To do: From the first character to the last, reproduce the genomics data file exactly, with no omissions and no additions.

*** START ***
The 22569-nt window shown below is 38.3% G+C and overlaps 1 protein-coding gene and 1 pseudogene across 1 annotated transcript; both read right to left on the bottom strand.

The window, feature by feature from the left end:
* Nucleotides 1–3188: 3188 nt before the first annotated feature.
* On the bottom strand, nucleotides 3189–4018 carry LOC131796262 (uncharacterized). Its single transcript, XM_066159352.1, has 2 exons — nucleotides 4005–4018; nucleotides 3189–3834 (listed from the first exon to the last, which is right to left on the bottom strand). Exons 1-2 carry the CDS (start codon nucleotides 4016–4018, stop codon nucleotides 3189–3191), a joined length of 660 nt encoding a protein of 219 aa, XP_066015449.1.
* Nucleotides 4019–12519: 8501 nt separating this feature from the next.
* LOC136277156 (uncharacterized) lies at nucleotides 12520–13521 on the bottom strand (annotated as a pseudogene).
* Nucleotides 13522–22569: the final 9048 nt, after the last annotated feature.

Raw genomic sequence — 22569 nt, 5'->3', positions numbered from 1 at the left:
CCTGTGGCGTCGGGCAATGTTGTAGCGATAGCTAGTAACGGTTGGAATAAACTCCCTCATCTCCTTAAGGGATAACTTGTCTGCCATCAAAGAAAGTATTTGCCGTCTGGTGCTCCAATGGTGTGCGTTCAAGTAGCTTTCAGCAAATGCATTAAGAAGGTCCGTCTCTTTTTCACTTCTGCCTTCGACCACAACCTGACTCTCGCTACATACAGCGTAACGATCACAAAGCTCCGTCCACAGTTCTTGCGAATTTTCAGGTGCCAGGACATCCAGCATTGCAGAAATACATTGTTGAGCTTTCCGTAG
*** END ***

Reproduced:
The 22569-nt window shown below is 38.3% G+C and overlaps 1 protein-coding gene and 1 pseudogene across 1 annotated transcript; both read right to left on the bottom strand.

The window, feature by feature from the left end:
* Nucleotides 1–3188: 3188 nt before the first annotated feature.
* On the bottom strand, nucleotides 3189–4018 carry LOC131796262 (uncharacterized). Its single transcript, XM_066159352.1, has 2 exons — nucleotides 4005–4018; nucleotides 3189–3834 (listed from the first exon to the last, which is right to left on the bottom strand). Exons 1-2 carry the CDS (start codon nucleotides 4016–4018, stop codon nucleotides 3189–3191), a joined length of 660 nt encoding a protein of 219 aa, XP_066015449.1.
* Nucleotides 4019–12519: 8501 nt separating this feature from the next.
* LOC136277156 (uncharacterized) lies at nucleotides 12520–13521 on the bottom strand (annotated as a pseudogene).
* Nucleotides 13522–22569: the final 9048 nt, after the last annotated feature.

Raw genomic sequence — 22569 nt, 5'->3', positions numbered from 1 at the left:
CCTGTGGCGTCGGGCAATGTTGTAGCGATAGCTAGTAACGGTTGGAATAAACTCCCTCATCTCCTTAAGGGATAACTTGTCTGCCATCAAAGAAAGTATTTGCCGTCTGGTGCTCCAATGGTGTGCGTTCAAGTAGCTTTCAGCAAATGCATTAAGAAGGTCCGTCTCTTTTTCACTTCTGCCTTCGACCACAACCTGACTCTCGCTACATACAGCGTAACGATCACAAAGCTCCGTCCACAGTTCTTGCGAATTTTCAGGTGCCAGGACATCCAGCATTGCAGAAATACATTGTTGAGCTTTCCGTAG